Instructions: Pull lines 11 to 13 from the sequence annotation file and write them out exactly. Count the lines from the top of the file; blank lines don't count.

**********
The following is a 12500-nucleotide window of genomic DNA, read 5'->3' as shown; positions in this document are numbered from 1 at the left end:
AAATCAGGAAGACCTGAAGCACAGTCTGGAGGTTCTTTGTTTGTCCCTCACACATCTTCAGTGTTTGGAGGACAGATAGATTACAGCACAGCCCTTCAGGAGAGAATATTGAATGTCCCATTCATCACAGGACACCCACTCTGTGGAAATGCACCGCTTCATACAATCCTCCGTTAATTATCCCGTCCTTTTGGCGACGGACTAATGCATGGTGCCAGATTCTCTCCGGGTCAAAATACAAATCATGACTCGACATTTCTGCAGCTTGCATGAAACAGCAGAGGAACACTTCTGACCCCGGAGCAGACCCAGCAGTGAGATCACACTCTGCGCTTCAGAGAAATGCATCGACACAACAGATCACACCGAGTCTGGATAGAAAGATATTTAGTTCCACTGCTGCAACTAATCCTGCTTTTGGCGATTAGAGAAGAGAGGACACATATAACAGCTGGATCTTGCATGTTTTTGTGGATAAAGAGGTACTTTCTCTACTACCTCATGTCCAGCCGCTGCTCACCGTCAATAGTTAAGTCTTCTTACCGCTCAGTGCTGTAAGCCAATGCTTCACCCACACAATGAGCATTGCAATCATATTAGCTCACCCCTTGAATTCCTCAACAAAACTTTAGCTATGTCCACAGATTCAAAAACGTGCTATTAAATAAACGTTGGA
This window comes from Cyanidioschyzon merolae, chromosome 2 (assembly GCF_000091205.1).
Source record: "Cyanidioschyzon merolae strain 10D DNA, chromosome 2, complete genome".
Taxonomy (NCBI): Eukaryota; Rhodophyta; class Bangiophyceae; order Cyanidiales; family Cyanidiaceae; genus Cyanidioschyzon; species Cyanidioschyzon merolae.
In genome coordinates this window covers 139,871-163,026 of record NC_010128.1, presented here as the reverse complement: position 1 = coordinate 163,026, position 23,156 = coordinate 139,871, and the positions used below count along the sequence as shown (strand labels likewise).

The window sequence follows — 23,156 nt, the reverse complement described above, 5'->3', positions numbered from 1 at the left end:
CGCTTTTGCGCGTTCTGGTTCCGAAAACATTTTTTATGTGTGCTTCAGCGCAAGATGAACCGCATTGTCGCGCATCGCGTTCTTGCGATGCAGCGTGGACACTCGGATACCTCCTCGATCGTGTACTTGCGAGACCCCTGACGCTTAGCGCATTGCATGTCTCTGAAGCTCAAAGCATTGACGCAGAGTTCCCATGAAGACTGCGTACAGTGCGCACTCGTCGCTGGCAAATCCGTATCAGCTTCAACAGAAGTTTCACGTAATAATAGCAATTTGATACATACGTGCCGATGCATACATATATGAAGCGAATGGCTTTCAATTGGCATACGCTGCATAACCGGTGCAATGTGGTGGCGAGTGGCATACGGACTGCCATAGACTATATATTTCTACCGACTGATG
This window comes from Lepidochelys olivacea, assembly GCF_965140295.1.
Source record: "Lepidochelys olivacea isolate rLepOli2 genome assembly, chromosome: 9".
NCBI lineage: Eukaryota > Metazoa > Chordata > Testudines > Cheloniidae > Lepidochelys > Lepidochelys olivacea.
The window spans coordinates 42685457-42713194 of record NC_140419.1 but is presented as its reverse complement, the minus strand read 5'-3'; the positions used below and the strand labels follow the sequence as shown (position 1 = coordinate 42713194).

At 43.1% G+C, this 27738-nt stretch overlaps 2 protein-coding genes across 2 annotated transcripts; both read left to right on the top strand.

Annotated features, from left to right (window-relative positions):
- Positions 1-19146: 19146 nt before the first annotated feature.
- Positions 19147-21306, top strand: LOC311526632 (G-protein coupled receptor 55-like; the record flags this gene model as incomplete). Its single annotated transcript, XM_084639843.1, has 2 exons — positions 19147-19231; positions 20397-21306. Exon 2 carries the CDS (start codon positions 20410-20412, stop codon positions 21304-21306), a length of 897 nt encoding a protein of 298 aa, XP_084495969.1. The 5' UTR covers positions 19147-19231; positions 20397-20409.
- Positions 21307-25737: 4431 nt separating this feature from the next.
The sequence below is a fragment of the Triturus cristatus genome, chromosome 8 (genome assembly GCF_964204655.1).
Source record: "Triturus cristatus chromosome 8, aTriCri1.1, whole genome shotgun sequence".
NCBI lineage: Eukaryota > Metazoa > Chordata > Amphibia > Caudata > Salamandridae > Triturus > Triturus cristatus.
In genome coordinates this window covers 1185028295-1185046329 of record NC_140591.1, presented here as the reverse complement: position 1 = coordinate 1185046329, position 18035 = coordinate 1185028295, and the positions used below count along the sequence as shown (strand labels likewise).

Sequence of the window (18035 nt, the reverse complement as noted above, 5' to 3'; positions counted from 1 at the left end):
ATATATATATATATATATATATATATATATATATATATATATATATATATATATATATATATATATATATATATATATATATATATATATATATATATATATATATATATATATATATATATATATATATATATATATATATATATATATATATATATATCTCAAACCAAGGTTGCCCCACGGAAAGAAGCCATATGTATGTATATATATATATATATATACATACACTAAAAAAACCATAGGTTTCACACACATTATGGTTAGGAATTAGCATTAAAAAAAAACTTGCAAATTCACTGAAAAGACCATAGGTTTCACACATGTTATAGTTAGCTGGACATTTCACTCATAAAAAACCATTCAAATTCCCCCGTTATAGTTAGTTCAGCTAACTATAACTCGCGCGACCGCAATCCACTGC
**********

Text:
NCBI lineage: Eukaryota > Metazoa > Chordata > Testudines > Cheloniidae > Lepidochelys > Lepidochelys olivacea.
The window spans coordinates 42685457-42713194 of record NC_140419.1 but is presented as its reverse complement, the minus strand read 5'-3'; the positions used below and the strand labels follow the sequence as shown (position 1 = coordinate 42713194).

At 43.1% G+C, this 27738-nt stretch overlaps 2 protein-coding genes across 2 annotated transcripts; both read left to right on the top strand.